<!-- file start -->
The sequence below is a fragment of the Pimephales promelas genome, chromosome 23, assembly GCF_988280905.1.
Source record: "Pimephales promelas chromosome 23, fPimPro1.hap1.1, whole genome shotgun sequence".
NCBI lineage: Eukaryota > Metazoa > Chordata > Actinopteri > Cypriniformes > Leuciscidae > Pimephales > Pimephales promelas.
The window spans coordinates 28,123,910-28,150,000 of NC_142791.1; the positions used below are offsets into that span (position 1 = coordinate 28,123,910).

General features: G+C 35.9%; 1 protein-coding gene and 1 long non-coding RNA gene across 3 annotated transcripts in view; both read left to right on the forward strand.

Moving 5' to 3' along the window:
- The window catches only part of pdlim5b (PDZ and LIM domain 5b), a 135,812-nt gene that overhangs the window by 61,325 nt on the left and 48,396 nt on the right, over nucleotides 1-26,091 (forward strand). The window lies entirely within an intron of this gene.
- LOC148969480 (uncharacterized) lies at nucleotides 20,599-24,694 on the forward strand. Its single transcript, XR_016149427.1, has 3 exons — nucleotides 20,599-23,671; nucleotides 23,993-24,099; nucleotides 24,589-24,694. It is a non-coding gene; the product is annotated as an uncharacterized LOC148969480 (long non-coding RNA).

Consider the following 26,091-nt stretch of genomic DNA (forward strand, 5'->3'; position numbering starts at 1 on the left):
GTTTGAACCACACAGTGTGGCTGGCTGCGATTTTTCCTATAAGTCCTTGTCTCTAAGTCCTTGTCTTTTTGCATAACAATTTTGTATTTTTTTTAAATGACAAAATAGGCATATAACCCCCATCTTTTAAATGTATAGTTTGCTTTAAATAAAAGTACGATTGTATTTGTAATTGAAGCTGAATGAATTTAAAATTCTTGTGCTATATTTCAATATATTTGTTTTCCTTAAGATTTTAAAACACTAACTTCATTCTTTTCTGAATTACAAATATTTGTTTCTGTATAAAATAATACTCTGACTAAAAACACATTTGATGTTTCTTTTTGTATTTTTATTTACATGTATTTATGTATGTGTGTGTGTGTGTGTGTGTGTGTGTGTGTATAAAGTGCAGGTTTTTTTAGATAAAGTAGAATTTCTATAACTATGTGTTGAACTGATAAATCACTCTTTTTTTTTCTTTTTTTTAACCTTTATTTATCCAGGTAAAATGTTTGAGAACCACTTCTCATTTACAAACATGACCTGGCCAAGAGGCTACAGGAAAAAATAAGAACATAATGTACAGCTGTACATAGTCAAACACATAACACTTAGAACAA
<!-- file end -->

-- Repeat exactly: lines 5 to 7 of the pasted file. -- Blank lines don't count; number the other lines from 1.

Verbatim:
General features: G+C 35.9%; 1 protein-coding gene and 1 long non-coding RNA gene across 3 annotated transcripts in view; both read left to right on the forward strand.

Moving 5' to 3' along the window:
- The window catches only part of pdlim5b (PDZ and LIM domain 5b), a 135,812-nt gene that overhangs the window by 61,325 nt on the left and 48,396 nt on the right, over nucleotides 1-26,091 (forward strand). The window lies entirely within an intron of this gene.